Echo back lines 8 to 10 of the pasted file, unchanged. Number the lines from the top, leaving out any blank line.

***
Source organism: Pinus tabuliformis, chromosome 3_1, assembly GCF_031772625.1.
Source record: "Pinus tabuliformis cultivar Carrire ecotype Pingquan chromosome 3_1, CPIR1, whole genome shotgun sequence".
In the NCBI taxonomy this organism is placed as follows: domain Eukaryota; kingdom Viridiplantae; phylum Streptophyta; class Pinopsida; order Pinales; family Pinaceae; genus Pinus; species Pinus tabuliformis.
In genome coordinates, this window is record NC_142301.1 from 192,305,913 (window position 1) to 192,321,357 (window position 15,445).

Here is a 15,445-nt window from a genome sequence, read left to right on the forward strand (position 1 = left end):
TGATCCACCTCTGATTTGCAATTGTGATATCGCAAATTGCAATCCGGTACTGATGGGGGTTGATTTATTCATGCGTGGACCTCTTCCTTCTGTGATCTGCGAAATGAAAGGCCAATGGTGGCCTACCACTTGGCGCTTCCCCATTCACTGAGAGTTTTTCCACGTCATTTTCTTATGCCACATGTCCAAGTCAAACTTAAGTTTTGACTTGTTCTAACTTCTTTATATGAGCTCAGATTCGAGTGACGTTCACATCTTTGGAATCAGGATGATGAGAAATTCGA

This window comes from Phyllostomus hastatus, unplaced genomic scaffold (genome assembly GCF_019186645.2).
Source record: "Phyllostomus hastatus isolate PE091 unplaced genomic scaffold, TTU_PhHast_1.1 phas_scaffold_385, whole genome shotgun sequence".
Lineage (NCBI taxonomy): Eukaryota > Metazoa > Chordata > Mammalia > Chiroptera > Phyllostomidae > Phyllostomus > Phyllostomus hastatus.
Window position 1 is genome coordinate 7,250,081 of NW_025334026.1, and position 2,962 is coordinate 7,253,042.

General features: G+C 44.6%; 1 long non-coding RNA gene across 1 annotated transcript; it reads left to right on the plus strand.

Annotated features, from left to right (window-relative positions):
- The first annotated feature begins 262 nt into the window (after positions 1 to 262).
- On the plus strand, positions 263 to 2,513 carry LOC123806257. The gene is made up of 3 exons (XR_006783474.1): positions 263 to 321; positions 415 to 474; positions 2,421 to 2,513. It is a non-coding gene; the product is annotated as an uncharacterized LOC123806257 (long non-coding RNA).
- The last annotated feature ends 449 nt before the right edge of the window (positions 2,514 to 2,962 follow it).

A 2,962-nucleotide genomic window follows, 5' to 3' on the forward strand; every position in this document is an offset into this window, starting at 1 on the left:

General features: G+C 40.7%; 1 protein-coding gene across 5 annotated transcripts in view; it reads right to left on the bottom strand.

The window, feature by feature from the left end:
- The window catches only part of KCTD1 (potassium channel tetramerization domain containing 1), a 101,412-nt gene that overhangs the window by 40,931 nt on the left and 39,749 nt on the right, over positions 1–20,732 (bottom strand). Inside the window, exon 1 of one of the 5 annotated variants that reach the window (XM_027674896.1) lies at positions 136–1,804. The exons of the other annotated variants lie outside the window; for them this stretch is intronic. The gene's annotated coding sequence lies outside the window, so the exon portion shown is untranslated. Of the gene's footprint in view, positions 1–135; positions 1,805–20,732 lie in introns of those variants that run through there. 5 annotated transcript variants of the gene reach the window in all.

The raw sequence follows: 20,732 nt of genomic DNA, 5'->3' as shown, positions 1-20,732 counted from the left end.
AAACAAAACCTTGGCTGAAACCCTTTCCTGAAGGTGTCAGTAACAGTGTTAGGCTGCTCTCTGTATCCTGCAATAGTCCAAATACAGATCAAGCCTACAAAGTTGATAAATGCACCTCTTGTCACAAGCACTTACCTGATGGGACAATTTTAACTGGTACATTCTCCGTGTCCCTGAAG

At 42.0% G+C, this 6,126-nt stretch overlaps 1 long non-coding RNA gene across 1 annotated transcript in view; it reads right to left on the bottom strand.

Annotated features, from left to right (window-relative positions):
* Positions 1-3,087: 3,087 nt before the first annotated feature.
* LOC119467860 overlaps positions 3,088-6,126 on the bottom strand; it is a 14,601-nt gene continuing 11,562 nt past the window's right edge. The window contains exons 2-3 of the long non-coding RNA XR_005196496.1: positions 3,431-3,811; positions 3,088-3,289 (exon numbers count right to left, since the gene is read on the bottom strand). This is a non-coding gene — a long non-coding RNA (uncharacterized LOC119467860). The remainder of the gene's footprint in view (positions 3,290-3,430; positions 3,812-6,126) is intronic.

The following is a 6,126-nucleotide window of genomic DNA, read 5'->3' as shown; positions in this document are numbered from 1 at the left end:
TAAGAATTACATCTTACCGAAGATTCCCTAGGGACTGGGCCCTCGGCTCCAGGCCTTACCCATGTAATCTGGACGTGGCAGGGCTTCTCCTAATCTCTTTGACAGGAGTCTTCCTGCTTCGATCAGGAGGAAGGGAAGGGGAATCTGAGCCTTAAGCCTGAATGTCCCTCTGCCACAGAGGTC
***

Source record: "Phyllostomus hastatus isolate PE091 unplaced genomic scaffold, TTU_PhHast_1.1 phas_scaffold_385, whole genome shotgun sequence".
Lineage (NCBI taxonomy): Eukaryota > Metazoa > Chordata > Mammalia > Chiroptera > Phyllostomidae > Phyllostomus > Phyllostomus hastatus.
Window position 1 is genome coordinate 7,250,081 of NW_025334026.1, and position 2,962 is coordinate 7,253,042.